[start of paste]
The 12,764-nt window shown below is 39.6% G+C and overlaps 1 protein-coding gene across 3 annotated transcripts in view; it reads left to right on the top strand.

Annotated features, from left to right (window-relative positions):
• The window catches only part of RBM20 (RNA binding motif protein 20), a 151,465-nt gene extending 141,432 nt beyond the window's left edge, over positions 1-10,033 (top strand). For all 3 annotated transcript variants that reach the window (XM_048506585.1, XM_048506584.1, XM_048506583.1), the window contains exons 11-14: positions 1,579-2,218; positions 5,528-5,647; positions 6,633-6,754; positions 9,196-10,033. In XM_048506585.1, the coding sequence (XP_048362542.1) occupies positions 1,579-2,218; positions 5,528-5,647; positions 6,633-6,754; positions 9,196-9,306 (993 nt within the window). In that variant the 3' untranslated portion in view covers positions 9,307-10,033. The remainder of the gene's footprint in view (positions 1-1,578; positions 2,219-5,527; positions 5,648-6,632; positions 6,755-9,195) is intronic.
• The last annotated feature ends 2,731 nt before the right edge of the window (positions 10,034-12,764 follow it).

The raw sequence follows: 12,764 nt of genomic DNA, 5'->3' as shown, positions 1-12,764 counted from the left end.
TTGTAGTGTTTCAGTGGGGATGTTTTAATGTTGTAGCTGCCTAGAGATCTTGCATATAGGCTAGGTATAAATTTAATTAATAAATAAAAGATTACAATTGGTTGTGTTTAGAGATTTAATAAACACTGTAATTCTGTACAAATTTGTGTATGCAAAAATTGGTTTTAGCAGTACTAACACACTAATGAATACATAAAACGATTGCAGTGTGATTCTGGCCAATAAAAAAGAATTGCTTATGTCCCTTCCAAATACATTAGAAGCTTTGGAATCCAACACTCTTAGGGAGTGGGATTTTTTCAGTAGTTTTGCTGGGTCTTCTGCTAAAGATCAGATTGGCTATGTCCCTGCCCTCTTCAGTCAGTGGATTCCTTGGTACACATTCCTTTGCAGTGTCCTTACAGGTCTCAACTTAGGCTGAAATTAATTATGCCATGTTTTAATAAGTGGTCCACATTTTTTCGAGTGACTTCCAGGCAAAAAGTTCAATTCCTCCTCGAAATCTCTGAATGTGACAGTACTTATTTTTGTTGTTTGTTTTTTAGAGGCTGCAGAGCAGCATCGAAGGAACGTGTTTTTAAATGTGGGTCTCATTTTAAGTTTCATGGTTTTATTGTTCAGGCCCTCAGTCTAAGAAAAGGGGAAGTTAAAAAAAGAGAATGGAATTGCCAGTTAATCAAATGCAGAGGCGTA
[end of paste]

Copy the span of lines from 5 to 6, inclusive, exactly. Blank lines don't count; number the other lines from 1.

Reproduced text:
The raw sequence follows: 12,764 nt of genomic DNA, 5'->3' as shown, positions 1-12,764 counted from the left end.
TTGTAGTGTTTCAGTGGGGATGTTTTAATGTTGTAGCTGCCTAGAGATCTTGCATATAGGCTAGGTATAAATTTAATTAATAAATAAAAGATTACAATTGGTTGTGTTTAGAGATTTAATAAACACTGTAATTCTGTACAAATTTGTGTATGCAAAAATTGGTTTTAGCAGTACTAACACACTAATGAATACATAAAACGATTGCAGTGTGATTCTGGCCAATAAAAAAGAATTGCTTATGTCCCTTCCAAATACATTAGAAGCTTTGGAATCCAACACTCTTAGGGAGTGGGATTTTTTCAGTAGTTTTGCTGGGTCTTCTGCTAAAGATCAGATTGGCTATGTCCCTGCCCTCTTCAGTCAGTGGATTCCTTGGTACACATTCCTTTGCAGTGTCCTTACAGGTCTCAACTTAGGCTGAAATTAATTATGCCATGTTTTAATAAGTGGTCCACATTTTTTCGAGTGACTTCCAGGCAAAAAGTTCAATTCCTCCTCGAAATCTCTGAATGTGACAGTACTTATTTTTGTTGTTTGTTTTTTAGAGGCTGCAGAGCAGCATCGAAGGAACGTGTTTTTAAATGTGGGTCTCATTTTAAGTTTCATGGTTTTATTGTTCAGGCCCTCAGTCTAAGAAAAGGGGAAGTTAAAAAAAGAGAATGGAATTGCCAGTTAATCAAATGCAGAGGCGTA